cows not showing behavioural signs of oestrus, low sensitivity of detection of oestrus – this can be due to inappropriate or
inadequate use of oestrous detection aids, inadequate time spent detecting oestrus, being unfamiliar with how to detect
oestrus in cows or not knowing the signs of oestrus. Inadequate recording of data or identification of cows can also contribute
to low submission rates being recorded.
If you were to make some recommendations to improve submission rates how would you check to see if any improvements in submission
rates occurred and how might you determine if the cows that are being submitted for AI are actually in oestrus?
• Reviewing the herd records to determine if the proportion of cows that are available for AI which are being detected in oestrus
and inseminated has increased following implementation of any management change. This analysis can be divided into all of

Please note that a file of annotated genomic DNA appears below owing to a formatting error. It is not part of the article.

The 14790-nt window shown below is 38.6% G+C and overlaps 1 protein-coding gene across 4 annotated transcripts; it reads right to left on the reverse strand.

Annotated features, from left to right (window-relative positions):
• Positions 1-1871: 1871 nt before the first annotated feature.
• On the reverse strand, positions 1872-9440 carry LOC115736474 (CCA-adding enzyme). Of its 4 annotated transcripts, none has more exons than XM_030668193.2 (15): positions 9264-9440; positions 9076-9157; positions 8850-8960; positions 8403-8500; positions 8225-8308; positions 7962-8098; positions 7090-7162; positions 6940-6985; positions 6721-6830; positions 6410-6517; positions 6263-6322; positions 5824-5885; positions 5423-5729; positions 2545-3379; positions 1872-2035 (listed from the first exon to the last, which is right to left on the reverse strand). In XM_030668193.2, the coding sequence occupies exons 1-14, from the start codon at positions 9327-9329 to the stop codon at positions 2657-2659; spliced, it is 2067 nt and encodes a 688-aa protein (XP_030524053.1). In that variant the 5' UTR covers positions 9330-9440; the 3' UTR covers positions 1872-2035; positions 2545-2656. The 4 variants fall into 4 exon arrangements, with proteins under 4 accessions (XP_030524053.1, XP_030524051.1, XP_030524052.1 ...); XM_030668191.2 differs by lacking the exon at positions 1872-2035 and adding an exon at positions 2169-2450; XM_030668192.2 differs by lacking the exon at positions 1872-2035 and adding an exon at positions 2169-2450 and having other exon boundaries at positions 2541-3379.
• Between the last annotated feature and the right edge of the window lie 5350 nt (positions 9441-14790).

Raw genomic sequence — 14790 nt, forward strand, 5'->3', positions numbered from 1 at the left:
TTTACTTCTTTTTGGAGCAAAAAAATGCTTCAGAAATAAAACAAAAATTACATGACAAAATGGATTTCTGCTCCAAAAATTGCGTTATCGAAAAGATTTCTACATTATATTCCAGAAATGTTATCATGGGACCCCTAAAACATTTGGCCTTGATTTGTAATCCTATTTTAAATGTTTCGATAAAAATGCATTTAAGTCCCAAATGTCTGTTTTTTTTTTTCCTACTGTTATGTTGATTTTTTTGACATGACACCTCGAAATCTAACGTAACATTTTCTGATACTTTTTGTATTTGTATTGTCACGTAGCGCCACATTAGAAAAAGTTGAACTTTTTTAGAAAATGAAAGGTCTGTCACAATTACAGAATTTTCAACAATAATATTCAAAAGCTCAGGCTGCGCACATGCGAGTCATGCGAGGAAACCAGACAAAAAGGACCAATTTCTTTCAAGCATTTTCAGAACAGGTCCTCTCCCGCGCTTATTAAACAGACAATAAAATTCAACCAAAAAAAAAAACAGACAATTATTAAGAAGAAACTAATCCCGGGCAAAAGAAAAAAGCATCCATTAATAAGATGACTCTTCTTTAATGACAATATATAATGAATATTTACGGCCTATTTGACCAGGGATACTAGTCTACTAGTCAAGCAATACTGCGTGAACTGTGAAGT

the potential cows that are available for AI and it can be split by cows that are expected to be cycling.
• Construct a list of those cows who are non-pregnant, have been calved >6 weeks and who are ≥4 years of age before and after
the change in management. These cows have a higher probability that they will be undergoing oestrous cycles as they are more
likely to be under less nutritional stress than a younger cow who is still growing or a cow that has not been calved as long who
is more likely to be undergoing the transition between anoestrous and cycling post calving. Of the list of cows ≥4 years of age
and calved >6 weeks the percentage detected in oestrus should be increasing in this group of cows if the problem associated
with heat detection was due to inability to detect heat on the part of the farm management. If the problem is related to the cows,